"Why can't one do that? Why can't one, according to you, go around beating people up and killing them?" The question is put to the narrator, Jaime — or Jack or Jacopo — Deza, by his boss, Tupra, who also goes by other names — Reresby, Ure, Dundas — and who heads a department of the Security Services, operating from "a house with no name". We might think the answer obvious. That indeed appears to be Deza's position. He had been horrified by the episode that concluded the previous novel in Javier Marias's trilogy which saw Tupra take a sword to an obnoxious diplomat from the Spanish Embassy in London, assaulting him in a night club's toilet for the disabled, wounding him and frightening him close to death. Tupra's argument is simple. Fear works — so why restrain oneself? Deza will come to see its cogency.
Poison, Shadow and Farewell concludes one of the most remarkable and in certain respects puzzling novels of our time: remarkable in its high intelligence, style and ambition; puzzling in the way it blurs fact and fiction. Deza's mentor, Sir Peter Wheeler, retired Oxford don and spook, is a real-life character, Sir Peter Russell (born Wheeler), former Professor of Hispanic Studies and wartime intelligence officer, to whom the first volume was dedicated. Now at the end of the road, Marias again acknowledges his debt to Russell, and to his own father (veteran of the Spanish Civil War) "without whose borrowed lives this book would not have been written. May they both rest now" — for they have died in the last chapter of the trilogy — "in the fiction of these pages as well."
In one sense at least, it doesn't matter how much of their lives — and words — Marias has "borrowed". Both Deza's father and Wheeler exist as fully realised fictional characters. Had Marias chosen to call Wheeler anything else — Dundas, for instance — one would never have doubted his fictionality, or wondered whether his opinions belonged to a real-life original. But, throughout the trilogy, and especially in the first volume, I did indulge in this kind of speculation, which however did not detract from my enjoyment of the novel, may even have deepened it.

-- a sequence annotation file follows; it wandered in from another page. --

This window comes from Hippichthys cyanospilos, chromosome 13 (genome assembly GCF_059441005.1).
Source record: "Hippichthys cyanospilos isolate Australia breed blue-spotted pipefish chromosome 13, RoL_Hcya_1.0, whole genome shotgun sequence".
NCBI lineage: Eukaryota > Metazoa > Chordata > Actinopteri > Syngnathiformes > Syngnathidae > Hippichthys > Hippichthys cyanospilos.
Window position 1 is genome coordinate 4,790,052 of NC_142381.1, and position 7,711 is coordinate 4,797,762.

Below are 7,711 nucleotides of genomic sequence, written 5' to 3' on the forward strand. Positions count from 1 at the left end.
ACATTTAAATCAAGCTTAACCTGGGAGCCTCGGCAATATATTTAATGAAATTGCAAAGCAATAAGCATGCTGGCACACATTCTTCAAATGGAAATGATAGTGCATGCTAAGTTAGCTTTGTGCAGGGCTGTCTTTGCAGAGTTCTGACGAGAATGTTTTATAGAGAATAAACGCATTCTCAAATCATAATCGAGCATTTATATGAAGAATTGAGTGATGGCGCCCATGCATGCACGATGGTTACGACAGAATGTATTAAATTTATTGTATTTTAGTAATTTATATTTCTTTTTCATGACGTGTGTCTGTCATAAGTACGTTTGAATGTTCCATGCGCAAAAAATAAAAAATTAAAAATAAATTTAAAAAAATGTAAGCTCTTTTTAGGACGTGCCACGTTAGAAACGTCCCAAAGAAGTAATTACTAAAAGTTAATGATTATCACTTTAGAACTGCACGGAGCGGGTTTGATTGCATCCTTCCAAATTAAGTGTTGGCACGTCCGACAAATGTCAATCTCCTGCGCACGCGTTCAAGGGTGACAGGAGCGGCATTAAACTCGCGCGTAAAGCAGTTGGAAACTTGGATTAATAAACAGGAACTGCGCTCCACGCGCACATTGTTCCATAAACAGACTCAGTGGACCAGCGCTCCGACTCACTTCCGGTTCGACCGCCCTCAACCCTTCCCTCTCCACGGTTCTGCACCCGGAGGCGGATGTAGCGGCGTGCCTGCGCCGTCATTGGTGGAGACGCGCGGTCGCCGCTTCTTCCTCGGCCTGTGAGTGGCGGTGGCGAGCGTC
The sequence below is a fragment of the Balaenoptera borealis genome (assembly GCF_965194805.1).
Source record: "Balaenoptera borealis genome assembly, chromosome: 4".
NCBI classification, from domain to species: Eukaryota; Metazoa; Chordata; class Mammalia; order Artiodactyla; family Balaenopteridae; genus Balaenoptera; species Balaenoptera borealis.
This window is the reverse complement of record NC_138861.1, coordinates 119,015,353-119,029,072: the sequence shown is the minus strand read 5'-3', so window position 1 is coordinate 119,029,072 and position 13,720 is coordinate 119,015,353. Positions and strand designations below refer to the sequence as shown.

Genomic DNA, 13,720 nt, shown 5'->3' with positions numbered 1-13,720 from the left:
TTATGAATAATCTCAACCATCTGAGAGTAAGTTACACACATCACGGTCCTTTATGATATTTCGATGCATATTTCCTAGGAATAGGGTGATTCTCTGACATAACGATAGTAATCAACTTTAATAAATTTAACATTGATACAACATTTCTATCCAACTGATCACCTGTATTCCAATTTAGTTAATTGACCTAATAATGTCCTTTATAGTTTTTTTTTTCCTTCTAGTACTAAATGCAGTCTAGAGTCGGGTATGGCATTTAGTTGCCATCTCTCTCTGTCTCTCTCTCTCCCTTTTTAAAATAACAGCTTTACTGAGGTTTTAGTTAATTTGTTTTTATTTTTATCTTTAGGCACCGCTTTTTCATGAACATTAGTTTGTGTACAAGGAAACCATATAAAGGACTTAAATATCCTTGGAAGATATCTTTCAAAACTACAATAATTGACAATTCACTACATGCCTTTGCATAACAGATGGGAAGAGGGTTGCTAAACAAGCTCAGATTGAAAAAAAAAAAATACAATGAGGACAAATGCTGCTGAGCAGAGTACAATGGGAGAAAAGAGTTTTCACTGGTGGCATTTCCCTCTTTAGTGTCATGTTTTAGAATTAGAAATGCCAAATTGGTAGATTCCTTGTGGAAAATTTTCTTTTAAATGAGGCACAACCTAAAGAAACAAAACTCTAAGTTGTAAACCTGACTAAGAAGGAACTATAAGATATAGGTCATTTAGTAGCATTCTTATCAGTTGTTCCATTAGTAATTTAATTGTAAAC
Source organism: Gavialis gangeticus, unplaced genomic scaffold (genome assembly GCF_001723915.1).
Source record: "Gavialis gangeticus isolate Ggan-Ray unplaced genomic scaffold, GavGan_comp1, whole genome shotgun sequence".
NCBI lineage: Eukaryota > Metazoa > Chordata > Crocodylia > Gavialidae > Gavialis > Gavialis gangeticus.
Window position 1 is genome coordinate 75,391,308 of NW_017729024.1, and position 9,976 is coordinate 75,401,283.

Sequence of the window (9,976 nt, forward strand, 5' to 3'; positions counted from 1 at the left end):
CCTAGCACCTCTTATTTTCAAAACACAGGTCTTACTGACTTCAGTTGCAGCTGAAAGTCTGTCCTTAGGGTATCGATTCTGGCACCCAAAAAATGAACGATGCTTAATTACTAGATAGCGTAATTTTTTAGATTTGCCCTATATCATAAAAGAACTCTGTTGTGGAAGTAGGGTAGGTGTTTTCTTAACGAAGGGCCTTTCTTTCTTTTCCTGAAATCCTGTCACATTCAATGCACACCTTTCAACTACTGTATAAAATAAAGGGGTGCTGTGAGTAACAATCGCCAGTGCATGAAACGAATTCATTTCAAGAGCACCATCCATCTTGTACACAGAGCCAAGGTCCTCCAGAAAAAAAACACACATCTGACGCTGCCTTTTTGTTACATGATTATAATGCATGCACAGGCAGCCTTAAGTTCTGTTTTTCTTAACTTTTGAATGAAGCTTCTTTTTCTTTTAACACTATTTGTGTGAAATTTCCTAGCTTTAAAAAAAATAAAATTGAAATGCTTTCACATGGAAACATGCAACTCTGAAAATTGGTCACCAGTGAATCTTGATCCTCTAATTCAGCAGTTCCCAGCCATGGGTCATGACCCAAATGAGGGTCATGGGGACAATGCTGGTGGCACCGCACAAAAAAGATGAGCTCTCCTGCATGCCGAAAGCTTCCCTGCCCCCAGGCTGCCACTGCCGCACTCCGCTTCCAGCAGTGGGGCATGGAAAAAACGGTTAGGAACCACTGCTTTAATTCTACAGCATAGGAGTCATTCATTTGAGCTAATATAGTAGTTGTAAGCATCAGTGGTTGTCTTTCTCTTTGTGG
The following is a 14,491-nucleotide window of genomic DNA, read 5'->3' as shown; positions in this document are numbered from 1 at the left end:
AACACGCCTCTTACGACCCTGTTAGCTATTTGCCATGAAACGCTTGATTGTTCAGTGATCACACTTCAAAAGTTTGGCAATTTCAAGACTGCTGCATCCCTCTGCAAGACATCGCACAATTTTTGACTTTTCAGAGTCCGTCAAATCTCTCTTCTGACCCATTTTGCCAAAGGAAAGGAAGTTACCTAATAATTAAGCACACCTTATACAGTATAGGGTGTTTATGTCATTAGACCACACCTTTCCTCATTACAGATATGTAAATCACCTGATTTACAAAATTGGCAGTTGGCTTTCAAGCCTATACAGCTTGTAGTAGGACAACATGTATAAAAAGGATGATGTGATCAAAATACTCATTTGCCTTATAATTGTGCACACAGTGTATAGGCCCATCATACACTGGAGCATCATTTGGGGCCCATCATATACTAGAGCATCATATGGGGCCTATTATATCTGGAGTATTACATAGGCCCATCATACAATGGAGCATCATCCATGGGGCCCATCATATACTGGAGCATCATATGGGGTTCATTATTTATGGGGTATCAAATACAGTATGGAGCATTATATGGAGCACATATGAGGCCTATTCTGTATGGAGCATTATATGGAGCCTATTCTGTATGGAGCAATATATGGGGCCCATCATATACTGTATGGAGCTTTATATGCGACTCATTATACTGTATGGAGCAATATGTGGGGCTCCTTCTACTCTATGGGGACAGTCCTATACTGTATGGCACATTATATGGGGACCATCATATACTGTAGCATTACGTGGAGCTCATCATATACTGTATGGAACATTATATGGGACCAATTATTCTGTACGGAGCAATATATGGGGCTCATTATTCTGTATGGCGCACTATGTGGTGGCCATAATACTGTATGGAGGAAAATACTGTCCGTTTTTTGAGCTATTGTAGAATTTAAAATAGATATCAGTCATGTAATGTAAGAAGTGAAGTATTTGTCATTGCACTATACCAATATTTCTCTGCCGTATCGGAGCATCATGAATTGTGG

Reviewing that first volume, with naturally no idea of the direction the succeeding books would take, I wrote:
Marias demands the reader's close attention and patience, like Henry James or Proust. You find yourself faced with paragraphs that may be a couple of pages long, with dialogues that turn into monologues, with long passages of analysis and refinement of meaning. You are threatened with boredom. And then you are drawn in. You find there is so much to relish, that there are so many observations that require you to pause and ponder. You are dazzled by the author's intelligence and understanding of human nature. You don't even worry that the narrative doesn't seem to be advancing, or that very often you are being offered an essay rather than a story.